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Marita Ngwenya (65) recalls how she spends sleepless nights guarding her homestead from the
hungry elephants. In her tattered clothes she claps her hands and makes a moooo sounds describing
how her man made sounds can scare away the jumbos.
Ngwenya who is an elderly woman from Shangano has seen it all when it comes to human –and
wildlife conflict. Shangano village is 18km away from Hwange town and is just adjacent to the
Makomo Resources mine which recently resumed its operations.
The greyish vegetation in Shangano village has been broken, a sign that shows that the village has
become a playground for the Jumbos. Elephant dung, both fresh and dry, decorates the ground of
Shangano village; one can mistake the big elephant dung for idle rocks on the ground.
The elephants which move in groups have become a menace for the Shangano community. Both
men, women and their children have to come up with some mechanism to co –exist with the
“It has become routine for me and my family; we do not sleep at night. During the night the big
elephants come over my homesteads in search of food and water.
“The herd of elephants comes in their numbers and recently we saw about 20 elephants and the
baby elephants approaching my homestead and we blew our trumpet but to no avail,” she said.
Community members have adopted traditional methods of scaring the wild animals but it is to no
avail as the elephants are increasing by day.
“We make fire during the night, play drums, make some noise using empty tins but the elephants do
not budge,” explained Ngwenya.
According to the Kavango Zambezi Trans frontier Conservation Area Survey report (Kaza-TFCA), there
has been an increase of elephants in the Kaza from 216 970 in 2016 to 227 900 in 2023.
The increased number of elephants has had an impact in the communities in Hwange district.
Fanuel Shoko, a Shangano village head lamented that the increased number of elephants is affecting
their day to day lives in the community.
“We really appreciate the elephants, but honestly speaking, we do not have peace with these giant
animals; our fields are being destroyed and to make matters worse we are not even benefiting from
the animals,” said Shoko.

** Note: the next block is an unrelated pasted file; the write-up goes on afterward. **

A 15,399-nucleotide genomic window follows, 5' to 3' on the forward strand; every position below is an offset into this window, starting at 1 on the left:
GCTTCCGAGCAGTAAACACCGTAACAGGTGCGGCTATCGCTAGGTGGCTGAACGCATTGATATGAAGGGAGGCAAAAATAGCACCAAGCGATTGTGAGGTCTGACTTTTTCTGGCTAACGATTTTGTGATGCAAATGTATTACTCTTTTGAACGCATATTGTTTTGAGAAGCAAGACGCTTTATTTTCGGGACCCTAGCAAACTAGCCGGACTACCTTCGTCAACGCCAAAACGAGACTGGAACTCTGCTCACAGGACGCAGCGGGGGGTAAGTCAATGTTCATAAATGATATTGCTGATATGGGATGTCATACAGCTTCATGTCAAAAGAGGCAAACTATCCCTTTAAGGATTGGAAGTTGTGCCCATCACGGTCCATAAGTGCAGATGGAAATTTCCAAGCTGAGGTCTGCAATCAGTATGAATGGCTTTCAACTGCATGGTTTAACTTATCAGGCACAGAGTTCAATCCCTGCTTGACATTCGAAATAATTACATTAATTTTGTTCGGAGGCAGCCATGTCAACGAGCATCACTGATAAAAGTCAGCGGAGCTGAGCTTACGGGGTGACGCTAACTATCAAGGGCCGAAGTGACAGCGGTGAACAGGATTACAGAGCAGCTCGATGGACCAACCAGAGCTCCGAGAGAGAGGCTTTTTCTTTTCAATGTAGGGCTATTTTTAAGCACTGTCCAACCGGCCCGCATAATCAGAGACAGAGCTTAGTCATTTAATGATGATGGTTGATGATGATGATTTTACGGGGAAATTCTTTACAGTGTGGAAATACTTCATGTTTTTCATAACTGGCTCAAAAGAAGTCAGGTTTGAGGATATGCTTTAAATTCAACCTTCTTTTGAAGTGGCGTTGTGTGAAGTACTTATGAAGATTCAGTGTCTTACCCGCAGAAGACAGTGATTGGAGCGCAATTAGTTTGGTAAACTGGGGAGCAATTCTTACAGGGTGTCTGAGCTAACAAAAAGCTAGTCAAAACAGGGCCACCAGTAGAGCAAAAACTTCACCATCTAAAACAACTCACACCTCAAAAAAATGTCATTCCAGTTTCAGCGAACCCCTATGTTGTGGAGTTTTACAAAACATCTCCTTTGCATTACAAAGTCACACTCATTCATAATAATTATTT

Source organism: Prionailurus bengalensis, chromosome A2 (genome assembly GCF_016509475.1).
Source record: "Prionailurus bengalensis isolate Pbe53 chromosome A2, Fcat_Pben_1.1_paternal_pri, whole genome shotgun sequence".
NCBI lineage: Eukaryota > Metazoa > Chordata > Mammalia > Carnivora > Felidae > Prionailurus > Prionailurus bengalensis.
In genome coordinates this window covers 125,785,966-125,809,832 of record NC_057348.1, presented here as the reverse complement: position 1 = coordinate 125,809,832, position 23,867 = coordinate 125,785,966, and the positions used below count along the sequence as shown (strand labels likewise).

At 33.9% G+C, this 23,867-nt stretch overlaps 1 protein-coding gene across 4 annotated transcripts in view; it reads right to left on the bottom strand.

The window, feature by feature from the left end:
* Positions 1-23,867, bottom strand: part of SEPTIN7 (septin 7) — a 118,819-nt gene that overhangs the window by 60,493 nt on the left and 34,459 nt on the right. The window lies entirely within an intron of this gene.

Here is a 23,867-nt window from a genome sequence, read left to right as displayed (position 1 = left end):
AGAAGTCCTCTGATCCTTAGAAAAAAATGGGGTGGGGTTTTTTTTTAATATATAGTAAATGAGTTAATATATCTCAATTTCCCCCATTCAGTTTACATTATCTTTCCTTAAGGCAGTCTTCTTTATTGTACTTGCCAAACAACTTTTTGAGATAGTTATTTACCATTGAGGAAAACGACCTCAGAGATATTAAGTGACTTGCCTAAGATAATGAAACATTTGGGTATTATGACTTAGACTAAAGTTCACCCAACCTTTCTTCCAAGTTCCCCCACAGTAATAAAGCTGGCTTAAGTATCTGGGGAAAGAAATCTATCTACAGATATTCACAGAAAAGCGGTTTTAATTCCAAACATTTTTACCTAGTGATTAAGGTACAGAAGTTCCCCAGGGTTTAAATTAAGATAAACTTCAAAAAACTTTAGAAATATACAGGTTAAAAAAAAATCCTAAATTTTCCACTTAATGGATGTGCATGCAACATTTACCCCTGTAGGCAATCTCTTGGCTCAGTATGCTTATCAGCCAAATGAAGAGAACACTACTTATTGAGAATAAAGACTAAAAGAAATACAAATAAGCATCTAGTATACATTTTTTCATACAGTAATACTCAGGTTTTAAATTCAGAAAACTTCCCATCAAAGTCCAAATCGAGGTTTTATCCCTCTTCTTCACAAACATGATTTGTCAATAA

He indicated that they have tried to engage with the Hwange Rural District Council and the ZimParks
whenever they challenge elephants but it is to no avail.
“When we tried to engage with the ZimParks, the ZimParks officials referred us to HRDC council who
further ordered not to engage with ZimParks, so it is just confusing for us.
“We know that we are supposed to benefit from the natural resources, of which wildlife is part of
the natural resources, but truthfully speaking we have nothing to write home about when it comes
to elephants,” said the Village head Shoko.
Another Village Head Lawrence Shoko from Shangano appealed to the responsible authorities to
support the communities co-existing with elephants and wild animals as a whole.
Last year, during the Elephant Summit which was held in Hwange cited a need to derive economic
value from thriving elephant herds and management issues.
The Tusk Wildlife Ranger Award Winner who is also a conservationist said the situation of Shangano
community is heartbreaking as the Elephants are a menace for the community.
“Yes, Shangano Community is prone to elephants, and the whole community is more of a corridor to
the elephants. It is hard for the community to co-exist with animals because an elephant is not like a
human being. Therefore by virtue of it not being a human being, cases of human-wildlife conflict are
very high in this community,” explained Gwema.
He appealed to other conservationists to support communities such as Shangano so that they see
the value of wildlife in connection to development.
“For the Shangano community to thrive in the elephant infested zone, as conservationists we need
to support the community, so that the community sees the value of elephants rather than seeing the
elephants as enemies of prosperity,” said Gwema.
Although the ZimParks has signed a historic 25-year agreement to secure a US$50 million
partnership to support wildlife conservation in Hwange National Park, communities near the
Hwange communities continue to cry foul over destruction of homes due to human –wild conflict.
The agreement builds on the successes of the existing five-year partnership between IFAW and
Zimbabwe Parks and Wildlife Management Authority (ZimParks), mainly focussed on Hwange NP—at
“We just want to benefit from these wildlife, after all we are the ones who stay with these animals in
the villages, let us benefit in terms of road construction” said Village head Shoko.
However, the communities around the Hwange National continue to suffer in the face of Human
Meanwhile, Southern African countries are home to approximately 293,000, or 70 percent of Africa’s
elephant population and Zimbabwe gathers the world's largest elephant population. About 70% of
our elephants share boundaries with other countries, Mozambique, Zimbabwe, Botswana.
However, the Convention on International Trade in Endangered Species (CITES), which regulates the
movement of elephants in Africa and Asia for commercial and non-commercial purposes, has
maintained a tight rein on the trade in elephants and ivory.